Northcote’s Italian job has set up World Cup chance

Have your say

MORETON Hall Preparatory School’s South African games teacher Andrew Northcote has a chance at starring at this Summer’s Twenty20 cricket World Cup in Sri Lanka, but not by representing his home nation.

That is because the 28-year-old, who has spent the previous three seasons playing for Woolpit in Marshall Hatchick Two Counties Division Two, is currently almost 3,500 miles across the world in Dubai, representing Italy in an ICC Twenty20 World Cup qualifying competition, with a chance of gaining qualification to the main competition in September.

The 16 nations have been split into two groups with Italy being drawn alongside Oman, USA, Ireland, Scotland, Kenya, Uganda and Namibia in Group A while Group B is made up of Afghanistan, Hong Kong, Netherlands, Papua New Guinea, Denmark, Nepal, Bermuda and Canada.

The top three teams from each group enter the playoffs, with two going onto the World Cup.

Speaking earlier this week prior to the competition, Northcote, who has represented Italy since 2007, spoke about his pride at being selected and what his side’s chances were of clinching a spot in Sri Lanka.

“It is a great honour to representing Italy, and this tournament is a fantastic opportunity for us play our way into the World Cup,” he said.

“Ireland, Scotland, Kenya, Holland and Afganistan will be the favourites but if we start strongly with a couple of wins then you never know.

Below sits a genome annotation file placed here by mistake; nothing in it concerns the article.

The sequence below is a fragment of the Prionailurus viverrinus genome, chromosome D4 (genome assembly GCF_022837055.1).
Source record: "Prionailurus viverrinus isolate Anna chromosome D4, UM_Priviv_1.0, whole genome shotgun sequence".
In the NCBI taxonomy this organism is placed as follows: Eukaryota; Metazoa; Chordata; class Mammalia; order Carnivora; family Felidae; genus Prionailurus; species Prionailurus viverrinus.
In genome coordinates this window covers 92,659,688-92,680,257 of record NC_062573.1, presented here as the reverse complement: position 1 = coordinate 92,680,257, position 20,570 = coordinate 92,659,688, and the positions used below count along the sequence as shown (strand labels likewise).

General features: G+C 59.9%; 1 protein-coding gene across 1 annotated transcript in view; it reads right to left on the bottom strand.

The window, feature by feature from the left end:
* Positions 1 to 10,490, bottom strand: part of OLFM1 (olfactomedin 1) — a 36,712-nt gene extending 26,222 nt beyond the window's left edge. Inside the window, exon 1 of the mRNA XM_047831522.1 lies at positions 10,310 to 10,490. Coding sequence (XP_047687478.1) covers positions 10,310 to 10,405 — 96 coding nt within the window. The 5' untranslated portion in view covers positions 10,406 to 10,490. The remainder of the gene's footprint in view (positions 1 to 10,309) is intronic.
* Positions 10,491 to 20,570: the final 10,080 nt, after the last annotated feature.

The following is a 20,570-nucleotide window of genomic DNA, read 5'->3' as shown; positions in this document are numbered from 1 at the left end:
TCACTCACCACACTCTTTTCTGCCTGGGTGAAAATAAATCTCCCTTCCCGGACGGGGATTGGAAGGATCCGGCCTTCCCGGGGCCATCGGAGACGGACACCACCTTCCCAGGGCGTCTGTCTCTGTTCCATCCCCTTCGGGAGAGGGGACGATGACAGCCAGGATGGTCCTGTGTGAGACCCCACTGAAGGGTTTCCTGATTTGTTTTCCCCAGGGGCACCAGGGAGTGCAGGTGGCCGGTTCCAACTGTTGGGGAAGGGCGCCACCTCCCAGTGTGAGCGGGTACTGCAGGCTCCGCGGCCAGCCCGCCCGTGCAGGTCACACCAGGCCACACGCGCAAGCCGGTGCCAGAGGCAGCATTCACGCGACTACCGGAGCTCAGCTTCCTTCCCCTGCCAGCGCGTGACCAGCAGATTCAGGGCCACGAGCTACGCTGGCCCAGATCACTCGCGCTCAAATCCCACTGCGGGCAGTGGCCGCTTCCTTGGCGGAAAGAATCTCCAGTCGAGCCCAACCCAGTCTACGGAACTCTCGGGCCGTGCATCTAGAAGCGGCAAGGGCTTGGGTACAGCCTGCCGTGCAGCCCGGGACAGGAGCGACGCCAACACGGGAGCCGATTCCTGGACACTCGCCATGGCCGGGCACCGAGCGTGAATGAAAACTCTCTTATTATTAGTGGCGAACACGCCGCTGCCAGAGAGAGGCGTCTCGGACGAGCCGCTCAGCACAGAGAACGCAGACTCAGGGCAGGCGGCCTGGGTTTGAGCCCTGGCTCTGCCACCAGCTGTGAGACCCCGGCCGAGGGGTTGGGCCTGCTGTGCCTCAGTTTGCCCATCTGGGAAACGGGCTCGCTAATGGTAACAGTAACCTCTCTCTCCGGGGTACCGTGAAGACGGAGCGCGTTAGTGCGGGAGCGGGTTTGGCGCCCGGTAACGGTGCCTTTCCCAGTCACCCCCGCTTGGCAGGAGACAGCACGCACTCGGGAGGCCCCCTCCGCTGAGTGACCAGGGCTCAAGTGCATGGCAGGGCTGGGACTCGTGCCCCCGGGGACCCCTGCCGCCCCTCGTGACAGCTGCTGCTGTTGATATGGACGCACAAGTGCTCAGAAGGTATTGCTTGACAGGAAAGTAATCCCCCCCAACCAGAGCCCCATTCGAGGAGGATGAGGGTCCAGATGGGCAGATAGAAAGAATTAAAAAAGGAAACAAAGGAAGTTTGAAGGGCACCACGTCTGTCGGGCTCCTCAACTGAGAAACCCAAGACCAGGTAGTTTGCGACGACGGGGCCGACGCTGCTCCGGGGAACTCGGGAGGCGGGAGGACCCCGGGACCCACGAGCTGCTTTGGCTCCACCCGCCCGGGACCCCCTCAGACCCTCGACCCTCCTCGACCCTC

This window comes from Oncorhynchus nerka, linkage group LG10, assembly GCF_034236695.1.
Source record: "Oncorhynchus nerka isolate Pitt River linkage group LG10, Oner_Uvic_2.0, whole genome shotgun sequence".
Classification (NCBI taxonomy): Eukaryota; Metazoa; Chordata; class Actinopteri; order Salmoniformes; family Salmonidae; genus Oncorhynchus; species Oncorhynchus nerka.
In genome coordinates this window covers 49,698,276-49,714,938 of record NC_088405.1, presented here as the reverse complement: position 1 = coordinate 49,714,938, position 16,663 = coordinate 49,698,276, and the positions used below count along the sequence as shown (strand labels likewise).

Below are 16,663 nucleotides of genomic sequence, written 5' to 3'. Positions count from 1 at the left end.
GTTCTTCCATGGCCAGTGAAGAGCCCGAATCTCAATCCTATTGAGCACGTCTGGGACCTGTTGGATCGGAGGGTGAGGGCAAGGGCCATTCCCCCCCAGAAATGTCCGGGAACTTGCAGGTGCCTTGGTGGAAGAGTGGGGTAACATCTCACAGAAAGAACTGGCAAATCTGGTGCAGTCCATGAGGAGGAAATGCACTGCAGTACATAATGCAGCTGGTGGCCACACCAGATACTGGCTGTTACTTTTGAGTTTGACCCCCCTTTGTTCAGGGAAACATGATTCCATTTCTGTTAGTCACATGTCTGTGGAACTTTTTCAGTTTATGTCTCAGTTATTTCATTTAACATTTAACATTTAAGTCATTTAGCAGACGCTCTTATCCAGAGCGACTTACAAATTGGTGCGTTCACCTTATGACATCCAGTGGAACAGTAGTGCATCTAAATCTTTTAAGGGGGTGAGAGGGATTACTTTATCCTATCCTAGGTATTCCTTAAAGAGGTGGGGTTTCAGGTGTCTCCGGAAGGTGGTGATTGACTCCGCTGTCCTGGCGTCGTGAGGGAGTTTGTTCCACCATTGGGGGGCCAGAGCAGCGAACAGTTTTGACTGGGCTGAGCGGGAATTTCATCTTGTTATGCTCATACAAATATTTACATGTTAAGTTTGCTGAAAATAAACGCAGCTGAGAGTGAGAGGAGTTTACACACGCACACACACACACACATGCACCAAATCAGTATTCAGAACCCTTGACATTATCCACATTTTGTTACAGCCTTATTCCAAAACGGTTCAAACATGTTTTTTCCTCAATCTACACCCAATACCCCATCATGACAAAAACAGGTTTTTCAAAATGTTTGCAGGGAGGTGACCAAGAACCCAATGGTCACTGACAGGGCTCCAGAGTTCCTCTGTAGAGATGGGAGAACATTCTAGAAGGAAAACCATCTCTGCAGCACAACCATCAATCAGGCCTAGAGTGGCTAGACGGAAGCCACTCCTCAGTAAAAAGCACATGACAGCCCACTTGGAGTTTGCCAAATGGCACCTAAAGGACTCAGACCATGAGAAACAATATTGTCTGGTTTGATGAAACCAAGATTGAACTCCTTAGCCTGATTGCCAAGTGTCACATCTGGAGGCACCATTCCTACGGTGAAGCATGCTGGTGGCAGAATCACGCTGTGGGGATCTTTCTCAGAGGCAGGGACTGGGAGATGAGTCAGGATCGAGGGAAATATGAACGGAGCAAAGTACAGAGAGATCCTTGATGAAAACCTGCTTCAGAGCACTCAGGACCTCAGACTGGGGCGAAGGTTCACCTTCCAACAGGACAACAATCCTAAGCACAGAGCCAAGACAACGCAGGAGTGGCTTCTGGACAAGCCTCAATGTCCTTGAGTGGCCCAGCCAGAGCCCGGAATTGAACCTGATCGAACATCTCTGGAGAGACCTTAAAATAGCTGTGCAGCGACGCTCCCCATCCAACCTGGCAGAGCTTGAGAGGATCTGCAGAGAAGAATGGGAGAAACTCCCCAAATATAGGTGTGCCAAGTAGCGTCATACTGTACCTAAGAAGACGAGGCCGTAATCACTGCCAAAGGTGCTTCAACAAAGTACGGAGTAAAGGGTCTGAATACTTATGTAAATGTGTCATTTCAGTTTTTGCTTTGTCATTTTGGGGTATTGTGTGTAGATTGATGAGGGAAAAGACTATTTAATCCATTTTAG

“This competition could put us on the map, it will take a lot to win our group and qualify for the World Cup but we are confident of causing an upset.”

As is often the case in cricket, teams are made up of a number of dual nationality players and Italy are no different including just one player born and bred in the nation among their ranks with four South Africans, four Australians and three Sri Lankans making up the rest of the squad.

Northcote himself qualified to represent the country through his Italian mother and although he conceded sceptics may question the multitude of nationalities in the squad, he is adamant the pride felt by representing Italy cannot be in doubt.

“People may question whether we are really a national side, having just one player born and bred in Italy but if they realised what some of us have done and given to Italian cricket, they would think twice before questioning our loyalties and where they lie,” he added.

“I think it has a positive affect on the team having players from outside the country because the stronger players have been brought up in a cricket culture which has been lacking in Italy.

“All the squad are focused on the nation and we all want to help the country progress and develop players of the future. We are all 100 per cent behind the project and hopefully we can help create that cricket culture in Italy for years to come.”

n Italy started the tournament strongly following up a nine wicket win over Oman in the opening match with an eight run win over the USA, but suffered defeat in their third match, losing by two wickets loss Ireland.